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Ghosted Review: Chris Evans And Ana De Armas Deserve Better

EDITORS' RATING : 5.5 / 10
  • Ana de Armas and Chris Evans are great
  • There are some fantastic cameos
  • The movie starts out funny but then becomes way too serious
  • There are some ridiculous cameos

We all wonder what it would be like to be a spy now and then. To be calm and collected in the face of danger, to improvise with certainty, to beat the bad guys — it's a tantalizing fantasy. But then we come to our senses and go about our day ... unless you're Cole (Chris Evans). Cole meets a nice girl named Sadie (Ana de Armas) who claims to be an art curator. So, when he learns she's gone to London after their first date, he gets on a plane to surprise her. But Sadie isn't there. Instead, he meets strange men who want to kill him if he doesn't give them a passcode. And this is just the beginning of his struggles.

"Ghosted" is built on the clash between Cole, a farmer who's never been out of the country, and Sadie, a CIA agent who's been, well, everywhere, and killed a whole lot of people. If you've seen a trailer for the movie, you're already prepared for this turn. But first, they have a really nice date. It's the kind of date where they start with coffee, move to dinner, talk all night, and then have sex before saying goodbye. So when Cole decides to surprise her in London, he isn't taking too big a risk — at least, not as far as he's concerned. (Sadie, on the other hand, is not as impressed, because of Cole's constant texting.) But then he ends up in the hands of people who want to kill him and is rescued by Sadie and a big gun. Needless to say, he has some questions.

The movie gets more ridiculous as Cole and Sadie bounce from one action sequence to the next. There's the bus in Pakistan where they're chased by bad guys, the private plane where they manage to escape three angry assassins, and the rotating restaurant in Washington D.C. where the final showdown happens. In between, we're hit with a lot of gobbledygook about a briefcase, a weapon, and various other shenanigans. It's entertaining, but "Ghosted" has a definite tonal problem, and no amount of CIA wetwork can fix it.

Are we laughing yet?

The biggest issue with "Ghosted" is that it starts off with a sweet and lightly funny first date, then fails to sustain the mood. Things gradually get more serious until there are barely any laughs at all. Chris Evans does his best to be the comic relief, but he can't help but show he's more competent than your average non-CIA agent. Whether he's shooting to give Ana de Armas cover or sliding down a mountain right next to her, he looks a little too good. Years as Captain America will do that, apparently.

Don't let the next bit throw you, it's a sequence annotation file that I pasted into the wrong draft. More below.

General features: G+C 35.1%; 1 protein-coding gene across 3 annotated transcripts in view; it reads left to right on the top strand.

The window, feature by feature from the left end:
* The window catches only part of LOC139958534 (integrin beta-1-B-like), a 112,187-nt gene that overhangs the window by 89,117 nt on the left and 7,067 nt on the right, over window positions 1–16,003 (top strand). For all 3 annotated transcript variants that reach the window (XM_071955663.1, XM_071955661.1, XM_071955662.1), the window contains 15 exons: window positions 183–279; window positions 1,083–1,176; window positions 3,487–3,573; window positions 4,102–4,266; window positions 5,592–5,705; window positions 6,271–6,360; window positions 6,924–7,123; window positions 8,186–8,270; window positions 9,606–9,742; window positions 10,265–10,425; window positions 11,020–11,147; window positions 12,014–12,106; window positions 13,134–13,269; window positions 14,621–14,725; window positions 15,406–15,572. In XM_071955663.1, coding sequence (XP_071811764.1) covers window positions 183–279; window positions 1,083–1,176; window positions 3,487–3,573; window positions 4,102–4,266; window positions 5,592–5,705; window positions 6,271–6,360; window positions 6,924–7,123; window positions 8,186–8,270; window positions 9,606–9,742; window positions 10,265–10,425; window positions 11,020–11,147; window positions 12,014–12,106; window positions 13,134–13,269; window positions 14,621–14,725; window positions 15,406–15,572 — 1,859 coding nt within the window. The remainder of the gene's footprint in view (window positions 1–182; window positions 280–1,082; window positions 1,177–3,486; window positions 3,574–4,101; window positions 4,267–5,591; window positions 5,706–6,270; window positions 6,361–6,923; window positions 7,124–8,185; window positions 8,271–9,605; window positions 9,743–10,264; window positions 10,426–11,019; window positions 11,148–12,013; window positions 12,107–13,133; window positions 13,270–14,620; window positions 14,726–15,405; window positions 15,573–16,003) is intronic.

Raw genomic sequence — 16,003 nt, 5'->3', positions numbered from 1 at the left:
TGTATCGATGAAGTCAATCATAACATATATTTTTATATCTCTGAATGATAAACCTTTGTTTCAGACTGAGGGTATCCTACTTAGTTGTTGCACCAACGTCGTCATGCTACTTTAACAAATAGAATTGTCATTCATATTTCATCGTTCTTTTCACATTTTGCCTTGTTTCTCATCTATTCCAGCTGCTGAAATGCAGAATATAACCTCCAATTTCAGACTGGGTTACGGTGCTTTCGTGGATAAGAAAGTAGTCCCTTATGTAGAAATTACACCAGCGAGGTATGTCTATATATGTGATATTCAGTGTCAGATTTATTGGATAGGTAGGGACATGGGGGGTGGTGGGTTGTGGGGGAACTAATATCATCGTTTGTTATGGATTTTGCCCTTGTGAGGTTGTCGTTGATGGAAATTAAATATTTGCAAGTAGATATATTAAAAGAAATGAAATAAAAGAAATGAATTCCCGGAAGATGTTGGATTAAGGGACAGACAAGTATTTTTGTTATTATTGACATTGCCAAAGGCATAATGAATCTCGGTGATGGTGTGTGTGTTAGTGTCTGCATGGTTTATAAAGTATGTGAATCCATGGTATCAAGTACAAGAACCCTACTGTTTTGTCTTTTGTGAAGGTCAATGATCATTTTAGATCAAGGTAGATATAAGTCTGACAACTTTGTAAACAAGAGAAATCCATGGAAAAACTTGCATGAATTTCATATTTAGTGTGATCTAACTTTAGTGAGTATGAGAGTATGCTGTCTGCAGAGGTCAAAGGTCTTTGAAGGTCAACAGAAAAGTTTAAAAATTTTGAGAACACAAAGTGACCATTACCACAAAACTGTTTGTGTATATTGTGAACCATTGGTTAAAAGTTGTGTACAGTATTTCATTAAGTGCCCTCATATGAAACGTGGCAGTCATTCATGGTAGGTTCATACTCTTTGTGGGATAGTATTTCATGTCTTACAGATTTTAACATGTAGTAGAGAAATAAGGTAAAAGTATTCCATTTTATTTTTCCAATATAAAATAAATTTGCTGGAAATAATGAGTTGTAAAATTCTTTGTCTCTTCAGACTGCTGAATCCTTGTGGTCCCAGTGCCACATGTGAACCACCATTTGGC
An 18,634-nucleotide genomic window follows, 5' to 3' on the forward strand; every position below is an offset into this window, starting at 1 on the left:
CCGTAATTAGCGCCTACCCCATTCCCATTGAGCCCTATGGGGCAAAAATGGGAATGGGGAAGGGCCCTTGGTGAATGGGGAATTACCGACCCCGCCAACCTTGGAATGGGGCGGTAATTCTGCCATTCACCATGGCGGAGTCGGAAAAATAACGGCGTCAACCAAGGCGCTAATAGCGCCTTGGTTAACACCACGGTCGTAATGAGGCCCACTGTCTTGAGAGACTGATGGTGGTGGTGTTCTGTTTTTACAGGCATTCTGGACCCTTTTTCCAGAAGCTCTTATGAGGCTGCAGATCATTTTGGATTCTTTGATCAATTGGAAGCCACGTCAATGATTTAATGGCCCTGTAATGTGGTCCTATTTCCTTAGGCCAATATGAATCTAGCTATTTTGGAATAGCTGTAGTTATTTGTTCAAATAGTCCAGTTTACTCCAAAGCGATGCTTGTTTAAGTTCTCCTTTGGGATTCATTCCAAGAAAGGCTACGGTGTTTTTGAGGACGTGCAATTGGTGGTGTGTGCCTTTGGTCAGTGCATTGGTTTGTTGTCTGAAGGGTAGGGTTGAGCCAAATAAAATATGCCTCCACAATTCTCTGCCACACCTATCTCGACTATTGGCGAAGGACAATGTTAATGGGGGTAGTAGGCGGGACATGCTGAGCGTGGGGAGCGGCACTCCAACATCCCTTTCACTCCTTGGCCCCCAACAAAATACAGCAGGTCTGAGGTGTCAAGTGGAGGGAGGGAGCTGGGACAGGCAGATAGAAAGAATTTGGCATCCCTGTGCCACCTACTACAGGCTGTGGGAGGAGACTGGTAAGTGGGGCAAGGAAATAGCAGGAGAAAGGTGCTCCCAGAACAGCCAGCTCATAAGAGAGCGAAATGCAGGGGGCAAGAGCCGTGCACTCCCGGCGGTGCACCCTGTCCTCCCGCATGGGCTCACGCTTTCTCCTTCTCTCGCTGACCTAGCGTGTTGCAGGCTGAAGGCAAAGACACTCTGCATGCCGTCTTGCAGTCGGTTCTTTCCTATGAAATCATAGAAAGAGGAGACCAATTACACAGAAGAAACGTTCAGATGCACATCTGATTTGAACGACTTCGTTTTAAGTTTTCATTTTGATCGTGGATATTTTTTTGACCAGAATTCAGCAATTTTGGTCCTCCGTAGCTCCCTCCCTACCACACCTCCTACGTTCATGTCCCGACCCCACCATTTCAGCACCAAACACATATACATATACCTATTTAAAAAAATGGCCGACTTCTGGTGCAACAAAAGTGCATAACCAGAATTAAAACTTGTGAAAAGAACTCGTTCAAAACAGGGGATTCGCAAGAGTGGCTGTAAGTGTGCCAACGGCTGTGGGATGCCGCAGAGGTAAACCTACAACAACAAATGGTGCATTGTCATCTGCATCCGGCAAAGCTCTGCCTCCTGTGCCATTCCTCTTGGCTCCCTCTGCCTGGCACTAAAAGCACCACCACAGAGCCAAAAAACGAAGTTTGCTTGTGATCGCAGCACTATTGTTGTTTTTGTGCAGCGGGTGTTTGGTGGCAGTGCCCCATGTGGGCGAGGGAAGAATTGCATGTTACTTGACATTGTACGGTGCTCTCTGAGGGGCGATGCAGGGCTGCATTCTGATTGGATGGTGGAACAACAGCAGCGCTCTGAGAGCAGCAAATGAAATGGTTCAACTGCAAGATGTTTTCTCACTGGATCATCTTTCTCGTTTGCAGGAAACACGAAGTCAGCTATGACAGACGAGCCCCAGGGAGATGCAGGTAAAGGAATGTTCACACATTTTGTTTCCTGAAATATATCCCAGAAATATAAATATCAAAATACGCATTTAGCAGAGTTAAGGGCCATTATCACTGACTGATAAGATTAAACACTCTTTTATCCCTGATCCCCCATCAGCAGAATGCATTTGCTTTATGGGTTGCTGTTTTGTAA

This would be forgivable if the movie let anyone besides Evans ever be funny, but no one really gets the chance. De Armas doesn't amuse much after the first half hour, which is solely focused on Sadie and Cole's first date. The goons they're up against and the feds they consult with don't have one humorous person in the bunch. That includes Adrien Brody, who plays a French outlaw who seems like he'd be good for at least a laugh or two. But he never delivers a line that could be deemed even slightly chuckle-worthy.

"Ghosted" tries to make up for this with cameos that spike the action. Three MCU vets and another famous actor offer some light comic banter in Pakistan, for example. These appearances offer a zap of pleasure from sheer recognition, but they also take you out of the movie. By the time Ryan Reynolds shows up for his cameo in the third act, it's too little too late. These cameos may have worked better had the rest of the movie been given more of a loosey-goosey vibe, but instead, they stand in contrast to most of what's happening.

A match made in ... ?

The other issue with "Ghosted" regards timing. Cole and Sadie have a fantastic first date, but Sadie is apparently so turned off by Cole's texting afterward that when they're reunited, she's no longer interested. In fact, she just wants to be rid of Cole as fast as possible. She makes her feelings crystal clear, and Cole, instead of taking the news like a gentleman, gives as good as he gets. Soon, the insults start flying. But then they escape to a desert island, and Cole compliments Sadie. They seem to be on good terms — until they end up at CIA headquarters and are bickering again. Then the final act comes, and the pair finally seems to be on the same page. Why? Who knows. They spend most of their time fighting the bad guys, not discussing their relationship.

Ultimately, these issues seem to be ones of direction more than anything else. Dexter Fletcher manages to stage some huge action sequences, but he forgets that his movie is also supposed to be a comedy and have some internal logic. So, while said action scenes are excellent, they have a lot less going for them in the context of the film as a whole. What results is more tonally confused than anything else: It starts off humorous and bright, but by the end, people are flying off buildings and being crushed by gears without a shred of comedy in sight. But hey, at least the leads are finally together for some reason.

Maybe if "Ghosted" had chopped up its timeline to show what happens later on, or even included a flash forward at the beginning to foreshadow where things are going, it wouldn't seem so abrupt. As it stands, though, the linear approach to the movie's timeline doesn't maximize the action or the funny factor. The first half hour is genuinely charming, and the parts in Pakistan are at least sporadically amusing, but the movie becomes less rewarding as time goes on. Ana de Armas and especially Chris Evans try their best, but "Ghosted" just doesn't live up to their performances. On the other hand, as a movie on Apple TV+ that you don't have to pay for, maybe it's just enough.

"Ghosted" arrives Friday, April 21 on Apple TV+.